3. 3. in the final product. Figure 1 compares theeffect of cysteine and inactive yeast on theextensibility and resistance towards exten-sion in a standard wheat flour dough.EmulsifiersEmulsifiers are polar molecules that caninteract with many constituents of Emulsifiersthat interact with gluten during mixing processstrengthen the bonds between protein chains,but they also provide a lubricating effect thatallows the chains to slide over each other eas-ily. They are involved in the stabilisation of thegas bubbles in dough by binding to the bound-ary layers. As a result, dough elasticity, ovenrise and volume increase, and the crumb poresize reduces. The bakers will note an increasein the practical water absorption, although thedough rheological measurements may notconfirm this percep-tion. Other emulsifiersstrongly interact withthe starch delaying ret-rogradation and stalingand thus provide breadwith improved andprolonged softness andfreshness. Some havepotent foaming abilitybecause of their sur-face-active nature andare used as whippingagents for sponge cakeand the like. They ease the mixing of waterand fat and hence improve fat dispersion inbakery products that contain larger amounts offat, such as biscuits, or in liquid systems such aswafer batters. They also decrease the amountof necessary fat, contributing to cholesterol,calorie and cost reduction.LecithinLecithin is an emulsifier which has beenused in bakery products for a long time. Onceegg yolk was used as the source of lecithin,but nowadays concentrated lecithin obtainedfrom soy beans, canola or sunflower seedsis used. The most obvious benefit of lecithinis to lower the stickiness of the dough andimprove its machinability. Other than this,lecithin softens the crumb due to its interac-tion with starch. But its effect on volume isless than that of its synthetic counterparts.The dosage of lecithin is about 30-150 g per100 kg of flour (0.03 – 0.15 %). Low dosagesincrease the processing quality of the dough,whereas high dosages increase dough stabilityand fermentation tolerance, improve crumbstructure and prolong shelf life.Mono- and diglyceridesThese molecules are formed by breaking-off fatty acids from edible fats and oils. Theforms that are preferred as flour improverare the ones that prevent staling best. Thisproperty is found in linear saturated fatty acidsthat interact best with starch, and the mosteffective of them all is glycerol monostearate.The dosage starts at 0.05 percent and maygo up to one percent, especially in high-fatproducts.Diacetyl tartaric esters of mono-and diglycerides (DATEM)DATEMs currently are the most effectiveemulsifiers for bread volume. They are variousmolecules formed by esterification of mono-and diglycerides (obtained from edible oils)with mono- and diacetyl tartaric acid. Someof these molecules are more active than theothers (Köhler, 1999), but the effect of themixture is better than any single type of pureemulsifier.DATEM is rather used in bread improvers.The optimum dosage is about 400 g per 100 kg,Figure 1: Effect of reducing agents on the dough consistencyGrain&feed millinG technoloGy may - June 2013 | 13One of these flours has the desired quality.Aqua-Inject and Farinograph®-E can tell which one.The Brabender®Aqua-Inject is the perfectaddition to the Brabender®Farinograph®-E:Together they determine the rheologicalproperties of dough easier, faster and moreaccurately.■ Automated, computer-controlled water dosing■ Electronically regulated water temperature■ Utmost reproducible dosing andmeasurement accuracy■ Work without glass burette for more safetyBrabender®technology optimises the quality of yourraw materials and ensures your success.Brabender®GmbH&Co.KG · www.brabender.comAqua-Inject_210x148_GB.indd 1 29.05.2013 12:02:25FEATURE
  4. 4. but much lower dosages are used actually becauseof the high prices. We mentioned that the effectof lipolytic enzymes is comparable to emulsifiers.Recent studies are focused on producing carboxylesteerases that may reduce DATEM usage, orreplace it completely.Sodium and calcium stearoyllactylate (SSL and CSL)These emulsifiers are formed by theesterification of stearic acid with lactic acid.They act like DATEM, with a slightly weakereffect on dough stability and baking vol-ume. On the other hand, they are moreeffective in preserving the crumb softness.Furthermore, they are more suitable forbakery products that require a softer crust.Other emulsifiersOther than the ones stated above, thereare many more to be used in high-fiber prod-ucts, cake bases etc. The distinctive propertyamong them is the HLB value (Hydophilic-Lipohilic Balance). This value shows if theemulsifier displays a more hydrophilic orlipophilic character. Emulsifiers for high breadvolume yield rather have an HLB of 7 orhigher, while emulsifiers that improve the shelflife of the crumb softness exert a lower HLB,probably because they have to be able tointerfere with the non-polar interior of starchhelices. Table 1 provides a list of commonemulsifiers used in baking applications.Acidifiers and acidity regulatorsWith germination, high amounts of amy-lase are formed in grain. This enzyme workslike amylase added to the flour, but hasa stronger impact on lowering the FallingNumber (FN). If there is too much cerealamylase, the baking properties are negativelyaffected and the FN is too low. To restoregood baking properties, the dough may beacidified by natural lactic acid fermentation,resulting in a sour dough. This prevents thecereal enzymes from finding the optimumconditions and hence their activity decreases.But the taste and aroma developed duringacidification of the dough may not be wellreceived by everyone. Moreover, this proc-ess takes a long time. Other than naturalacidification, agents that are allowed infoodstuff, like fruit acids, salts of these acids,carbonates and phosphates may be used. Bycareful adjustment of these, the pH range(acidity) of the dough may be altered to alevel where the enzymes cannot work opti-mally. Most preferred of these additives arethe ones that keep the pH value at a desiredlevel regardless of the chemical changes inthe dough, called buffering agents. A typicaldosage is 50-200 grams per 100 kg of flour.It should be kept in mind that phosphatesand carbonates add to the ash content offlour. For sprout-damaged wheat, it is advisableto lower the extraction of enzyme-rich outerlayers of the kernels (that is, to decrease themilling yield) and produce a whiter flour thatallows addition of ash-increasing improvers.BleachersEven though customers are getting moreand more aware of the fact that darker milledflours are richer in vitamin and mineral content,bread with a crumb as white as possible is pre-ferred in many regions. Bleaching of the carote-noids which give the flour a dark colour, namelylutein, can be achieved with oxidative materials.Soy FlourThe best-known legal material for this applica-tion is enzyme-active soy flour. A clearly visibleeffect can be achieved at dosages around 0.5percent. There are two types of enzyme-activesoy flour in the market: deoiled and untreated.The bleaching effect is related to the lipoxygenaseenzyme in soybeans. Deoiled soy flour may havelost some or all enzyme activity during the proc-ess and hence may not be suitable for this pur-pose, but nevertheless there are enzyme-active,deoiled soy flours available. On the other hand,untreated soy flour may cause an unwanted bittertaste because of the enzyme urease.Because the soy flour’s bleaching effect isdue to an enzymatic reaction, the bleachingonly starts after contact with water, that is,during dough mixing.Powerful oxidativesBenzoyl peroxide, potassium bromate andtheir derivatives cause bleaching because of theirpowerful oxidative effects. Added at dosages of5-10 g per 100 kg, the effect of benzoyl perox-ide starts during storage of flour and the processis completed in about 1-3 days. These chemicalspose health risks by undesired residues andreaction products remaining in the final food orat least because of their inflammable, fire-accel-erating or even explosive nature. Furthermore,their usage in food is not permitted in the EUand in several other countries.Other agentsThe colour lightening effect on crumb experi-enced with the usage of ascorbic acid, emulsifiersand some enzymes is mostly a physical illusion.Using these improvers, one can have smaller andmore evenly distributed pores which cast lessshadow and therefore the crumb seems whiter.Using lipases also may contribute to a bleachingeffect provided that there is enough of oxygen inthe dough. The unsaturated fatty acids producedby lipase are converted to hydroperoxides by theflour’s own lipoxygenase, and these molecules inturn bleach carotenoids.Vital wheat glutenVital wheat gluten is produced by separatingthe water-insoluble proteins of wheat flour fromthe starch and soluble materials by a thoroughwashing process with water and drying of theresulting wet gluten. The material obtained viathis process consists of around 80 percent glu-ten plus some remaining starch, lipids and non-starch carbohydrates (Pomeranz, 1988). Whenadded to the flour, vital wheat gluten increasesthe protein strength. This effect is easily detectedwith the help of flour analysis equipment like theAlveograph or the Extensograph.The properties of gluten added from outsideare different from those of native gluten. Thedifference that can be observed by determiningthe water absorption and rheological properties,resulting from partial denaturation of the proteinduring the drying process. Because of this, aproper drying practice is the most importantfactor in preserving the function of vital gluten.Some manufacturers do not worry about keep-ing the quality of the protein, because vital glutenis sometimes still considered as a byproduct ofstarch production. Using this low quality vitalgluten increases the protein content of the flour,but does not improve the gluten properties.The water absorption capacity of added vitalgluten is lower than that of native gluten. A ratioof 1.3-1.5 parts of water per one part of vital glu-ten can often be observed, while this ratio goesup to 2.5-3 parts of water per one part of nativegluten in flour. Also the structure of vital glutenbecomes shorter because of the drying process.Because of this, softer wheat varieties are moresuitable for producing valuable vital gluten.The colour of gluten is also an importantcriterion in the market. Vital gluten mostly has agrayish tone that will also contribute to colour offlour. This is not a desired quality though; brightwhite or yellowish tones are preferred in flourindustry. The colour is affected by the wheatvariety, extraction and drying methods.ServicesMühlenchemie’s mission and practical knowl-edge lie in selecting and combining the individualraw materials described. The optimum composi-tion brings about synergistic effects. Since wheatqualities fluctuate, Mühlenchemie helps mills toproduce flours with consistent baking qualities.The samples of flour sent in by the mills aresubjected to a rheological analysis in the compa-ny, and the results are used to develop specificcompounds for each customer. Baking trials arethen carried out to test the flour improvers forfunctionality before they are offered to the millas Alphamalt.Besides customized products, Mühlenchemieoffers whole systems. The EMCEbest WA seriesincreases the water absorption capacity ofdoughs, and thus the yield, and results in a moresucculent crumb and a longer shelf life. TheEMCEgluten Enhancers can save on vital wheatgluten at 1/10 of its usage level, strengthen weakflours and make it possible to use compositeflours.Mühlenchemie offers mills further support intheir daily work in the form of seminars, labora-tory equipment and technical training coursesand helps with the quality control and improve-ment of flours on the spot.More inforMation:Website: www.muehlenchemie.deThe first part of this article, which dis-cusses enzymes and flour standardisa-tion, is in the March/April 2013 issueof Grain and Feed Milling Technology.It is also online at www.gfmt.co.ukGrain&feed millinG technoloGy14 | may - June 2013FEATURE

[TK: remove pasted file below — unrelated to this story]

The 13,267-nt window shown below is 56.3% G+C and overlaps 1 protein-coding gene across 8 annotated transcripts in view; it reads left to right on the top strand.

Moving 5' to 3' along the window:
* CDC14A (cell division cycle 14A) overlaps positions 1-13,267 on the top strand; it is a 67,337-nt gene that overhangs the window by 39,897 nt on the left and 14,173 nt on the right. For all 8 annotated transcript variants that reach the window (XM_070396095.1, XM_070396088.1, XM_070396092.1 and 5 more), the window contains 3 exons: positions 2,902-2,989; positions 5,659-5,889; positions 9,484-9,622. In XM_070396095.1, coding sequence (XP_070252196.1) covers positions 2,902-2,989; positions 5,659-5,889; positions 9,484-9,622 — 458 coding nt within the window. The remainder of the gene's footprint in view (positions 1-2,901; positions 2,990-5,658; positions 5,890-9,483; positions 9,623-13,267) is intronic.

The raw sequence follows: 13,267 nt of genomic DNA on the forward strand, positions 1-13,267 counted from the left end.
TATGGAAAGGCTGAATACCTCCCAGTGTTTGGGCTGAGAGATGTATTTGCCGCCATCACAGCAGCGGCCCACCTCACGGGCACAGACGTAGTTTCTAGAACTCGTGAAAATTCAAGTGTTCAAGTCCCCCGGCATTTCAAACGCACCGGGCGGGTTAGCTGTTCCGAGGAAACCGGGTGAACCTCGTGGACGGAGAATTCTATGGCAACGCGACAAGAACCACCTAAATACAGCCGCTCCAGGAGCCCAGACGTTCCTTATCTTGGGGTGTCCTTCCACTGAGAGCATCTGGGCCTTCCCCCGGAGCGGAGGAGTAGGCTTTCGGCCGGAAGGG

5. 5. www.gfmt.co.ukLINKS• See the full issue• Visit the GFMT website• Contact the GFMT Team• Subscribe to GFMTA subscription magazine for the global flour & feed milling industries - first published in 1891INCORPORATING PORTS, DISTRIBUTION AND FORMULATIONIn this issue:• Additivesfor flourstandardisationPart II:Additives other thanenzymes• High efficiencyelevatorbuckets:modern vstraditionaldesign• Feed focusPoultry• Assessingnutritional valuewith NIRMay-June2013• ‘Kill step’validation oflow-moistureextrusion• Adding value tofeed millingwith profit-oriented feedformulation• Pest controlacross the supplychainfirst published in 1891This digital Re-print is part of the May | June 2013 edition of Grain & FeedMilling Technology magazine. Content from the magazine is available to view free-of-charge, both as a fullonline magazine on our website, and as an archive of individual features onthe docstoc website.Please click here to view our other publications on www.docstoc.com.To purchase a paper copy of the magazine, or to subscribe to the paper edi-tion please contact our Circulation and Subscriptions Manager on the linkadove. INFORMATION FOR ADVERTISERS - CLICK HEREArticle reprintsAll Grain & Feed Milling Tecchnology feature articles can be re-printed as a 4 or 8 page booklets (thesehave been used as point of sale materials, promotional materials for shows and exhibitions etc).If you are interested in getting this article re-printed please contact the GFMT team for more informa-tion on - Tel: +44 1242 267707 - Email: jamest@gfmt.co.uk or visit www.gfmt.co.uk/reprints